Energy firm SSE has won an appeal in a case that involves over £100 million in damages for the collapse of a tunnel in 2009 at the Glendoe hydroelectric project in Fort Augustus, Scotland. 

The Inner House of the Court of Session, in a majority two to one verdict, allowed a reclaiming motion by SSE Generation against a Commercial Court ruling that contractor Hochtief Solutions AG was not liable for the collapse, although SSE was awarded £1 million by the judge at that stage for the period during which the scheme was not operating.  Two of the three residing judges ruled that SSE should be awarded more than £107 million for the project along with a £1 million in damages, as well as interest.

 “SSE welcomes the positive decision of the Court of Session today concerning the tunnel collapse at our Glendoe Hydro Scheme near Fort Augustus,” commented Martin Pibworth, Wholesale Director, SSE. “The Hydro Scheme had to be shut down for nearly three years whilst rectification works resulting from a defect which existed prior to take over of the scheme by SSE were carried out. Since its re-opening in 2012, Glendoe has been making an important contribution to Britain’s electricity supply.”

Built between 2006 and 2009, Glendoe was the largest hydroelectric plant to be developed in Scotland for more than half a century. Barely eight months after generation began, the project had to be shut down following a collapse in its headrace tunnel in August 2009. The structural failure in the tunnel happened near the top end of the headrace, where it is fed from the reservoir.

The project involved construction of more than 16km of tunnels, mostly by drill and blast but the 6.2km long headrace between the powerhouse and reservoir area was bored by TBM. Geology along the tunnels is hard rock – schist and quartzite, with minor faults. Lining support comprised bolts, steel ribs, mesh and shotcrete, used as required.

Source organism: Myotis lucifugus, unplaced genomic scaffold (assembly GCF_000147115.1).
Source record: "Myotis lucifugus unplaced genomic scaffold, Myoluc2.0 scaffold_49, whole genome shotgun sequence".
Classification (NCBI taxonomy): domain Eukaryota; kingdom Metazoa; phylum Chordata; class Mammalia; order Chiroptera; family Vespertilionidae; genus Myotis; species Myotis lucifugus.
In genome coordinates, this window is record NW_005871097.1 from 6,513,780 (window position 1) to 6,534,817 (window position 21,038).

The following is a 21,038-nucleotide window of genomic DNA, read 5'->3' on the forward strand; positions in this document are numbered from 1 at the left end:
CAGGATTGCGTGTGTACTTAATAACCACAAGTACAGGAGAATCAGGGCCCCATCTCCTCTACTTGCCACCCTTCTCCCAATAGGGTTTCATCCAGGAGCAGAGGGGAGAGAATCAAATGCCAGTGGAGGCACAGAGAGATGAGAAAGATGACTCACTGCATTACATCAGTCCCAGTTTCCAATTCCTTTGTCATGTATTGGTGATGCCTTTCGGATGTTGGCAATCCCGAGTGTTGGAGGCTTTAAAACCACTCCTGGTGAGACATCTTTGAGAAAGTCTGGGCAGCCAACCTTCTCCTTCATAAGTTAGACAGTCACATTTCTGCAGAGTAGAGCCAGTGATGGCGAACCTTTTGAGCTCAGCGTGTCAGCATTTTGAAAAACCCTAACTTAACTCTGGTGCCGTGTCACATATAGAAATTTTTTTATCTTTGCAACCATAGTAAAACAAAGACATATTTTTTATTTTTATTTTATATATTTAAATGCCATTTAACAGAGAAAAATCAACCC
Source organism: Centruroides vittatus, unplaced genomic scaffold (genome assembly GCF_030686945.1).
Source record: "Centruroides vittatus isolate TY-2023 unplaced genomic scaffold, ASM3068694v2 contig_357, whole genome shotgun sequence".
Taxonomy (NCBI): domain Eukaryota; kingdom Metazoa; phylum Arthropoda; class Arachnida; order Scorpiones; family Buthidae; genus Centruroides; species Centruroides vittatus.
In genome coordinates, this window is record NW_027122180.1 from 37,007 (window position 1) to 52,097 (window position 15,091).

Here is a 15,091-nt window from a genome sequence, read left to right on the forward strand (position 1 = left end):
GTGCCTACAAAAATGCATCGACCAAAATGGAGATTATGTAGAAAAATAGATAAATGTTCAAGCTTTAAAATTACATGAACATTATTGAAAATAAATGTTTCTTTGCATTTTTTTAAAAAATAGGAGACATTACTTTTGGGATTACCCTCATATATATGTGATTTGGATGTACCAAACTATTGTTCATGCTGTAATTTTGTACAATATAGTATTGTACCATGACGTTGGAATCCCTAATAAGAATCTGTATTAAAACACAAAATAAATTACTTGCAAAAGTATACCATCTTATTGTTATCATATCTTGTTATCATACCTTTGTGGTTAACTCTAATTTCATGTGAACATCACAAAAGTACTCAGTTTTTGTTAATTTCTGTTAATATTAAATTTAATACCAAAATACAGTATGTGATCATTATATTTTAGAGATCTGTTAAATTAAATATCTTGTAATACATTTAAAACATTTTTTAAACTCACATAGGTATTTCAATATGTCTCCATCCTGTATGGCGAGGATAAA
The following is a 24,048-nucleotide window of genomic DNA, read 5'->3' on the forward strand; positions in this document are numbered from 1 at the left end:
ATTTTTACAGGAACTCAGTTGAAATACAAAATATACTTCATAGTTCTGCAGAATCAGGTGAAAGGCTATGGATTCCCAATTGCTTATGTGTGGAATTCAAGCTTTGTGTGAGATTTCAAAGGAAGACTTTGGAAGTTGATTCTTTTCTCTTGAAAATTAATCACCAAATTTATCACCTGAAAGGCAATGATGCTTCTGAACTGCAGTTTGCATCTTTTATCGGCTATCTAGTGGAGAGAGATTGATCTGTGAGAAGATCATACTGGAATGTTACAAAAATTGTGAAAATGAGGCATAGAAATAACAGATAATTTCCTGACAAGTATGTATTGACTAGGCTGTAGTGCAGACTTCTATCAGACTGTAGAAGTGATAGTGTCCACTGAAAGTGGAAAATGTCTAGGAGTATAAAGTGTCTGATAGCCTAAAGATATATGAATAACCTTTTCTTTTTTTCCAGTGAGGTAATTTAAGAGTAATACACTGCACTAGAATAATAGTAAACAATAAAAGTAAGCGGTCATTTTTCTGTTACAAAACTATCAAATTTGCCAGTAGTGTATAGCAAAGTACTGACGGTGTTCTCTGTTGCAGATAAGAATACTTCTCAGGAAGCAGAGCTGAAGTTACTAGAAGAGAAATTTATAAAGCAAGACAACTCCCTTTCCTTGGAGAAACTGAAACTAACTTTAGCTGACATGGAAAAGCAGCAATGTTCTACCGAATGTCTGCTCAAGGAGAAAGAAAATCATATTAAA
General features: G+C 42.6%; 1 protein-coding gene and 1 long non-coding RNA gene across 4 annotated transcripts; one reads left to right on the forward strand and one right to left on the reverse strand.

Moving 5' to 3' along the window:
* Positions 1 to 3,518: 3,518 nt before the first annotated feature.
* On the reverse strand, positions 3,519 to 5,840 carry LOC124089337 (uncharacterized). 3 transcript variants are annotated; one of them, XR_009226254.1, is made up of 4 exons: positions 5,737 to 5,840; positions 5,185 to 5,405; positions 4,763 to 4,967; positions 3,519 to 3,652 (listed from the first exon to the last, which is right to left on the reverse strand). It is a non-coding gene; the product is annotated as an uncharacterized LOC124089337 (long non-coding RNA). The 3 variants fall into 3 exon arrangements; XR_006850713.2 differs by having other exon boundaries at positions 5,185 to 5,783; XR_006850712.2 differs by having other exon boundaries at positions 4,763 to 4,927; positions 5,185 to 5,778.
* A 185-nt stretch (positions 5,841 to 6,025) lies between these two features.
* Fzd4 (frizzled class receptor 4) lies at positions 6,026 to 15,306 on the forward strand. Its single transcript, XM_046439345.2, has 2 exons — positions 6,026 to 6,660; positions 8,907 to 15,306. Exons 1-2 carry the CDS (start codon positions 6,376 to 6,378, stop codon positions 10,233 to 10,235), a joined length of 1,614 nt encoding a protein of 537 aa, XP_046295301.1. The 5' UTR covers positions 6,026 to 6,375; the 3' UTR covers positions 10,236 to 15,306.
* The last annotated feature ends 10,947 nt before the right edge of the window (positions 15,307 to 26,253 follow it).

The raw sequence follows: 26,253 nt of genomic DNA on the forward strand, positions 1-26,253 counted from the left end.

The extent of tunnel repairs eventually undertaken being more extensive than expected when investigations began into the blockage in the upper headrace tunnel. No equipment repairs were required as a result of the tunnel collapse.

In the end, a bypass tunnel was constructed by contractors Royal BAM Group around the worst of the rockfall blockage and fault zone in the top half of the 6.2km long headrace blockage area. A second bypass tunnel was constructed around the power cavern to provide access from the downstream side to remove about half of the extensive debris pile, extending more than half a kilometre down the tunnel.

About half of the headrace tunnel was lined with shotcrete, and extra lining was installed in the tailrace tunnel in the latter stage of the remedial programme.

The project eventually began generation again in the summer of 2012.

In the original Commerial Court ruling, the judge ruled that Hochtief was not liable, as he believed the company had exercised “reasonable skill and care”. SSE appealed however and the case went to The Inner House of the Court of Session in front of the The Lord President, Lord Carloway, sitting with Lord Menzies and Lord Glennie.

Lord Menzies and Lord Glennie’s disagreed with the Lord President on whether the tunnel collapse was due to a defect which existed at takeover, with Lord Glennie concluding that the defence of having used reasonable skill and care to ensure that the design complied with the works information was not available to the contractor.

“I consider that the collapse of the tunnel was indeed due to a defect existing at takeover. Further, I consider that that defect was not due to the contractor’s design of the works but rather to the implementation of that design,” wrote Lord Glennie. “It follows from this, in my opinion, that the collapse of the tunnel was a contractor’s risk in terms of section 81.1 of the contract; and the defenders are liable to the pursuers for the costs of repairing the tunnel. On that basis I would allow the reclaiming motion.”

Lord Menzies said he was in agreement with Lord Glennie.

The Lord President said however that reasoning behind the commercial judge’s decisions was generally clear and concise.

The Lord President ruled to deny the reclaiming motion, but Lord Menzies and Lord Glennie ruled in favour, giving the majority verdict.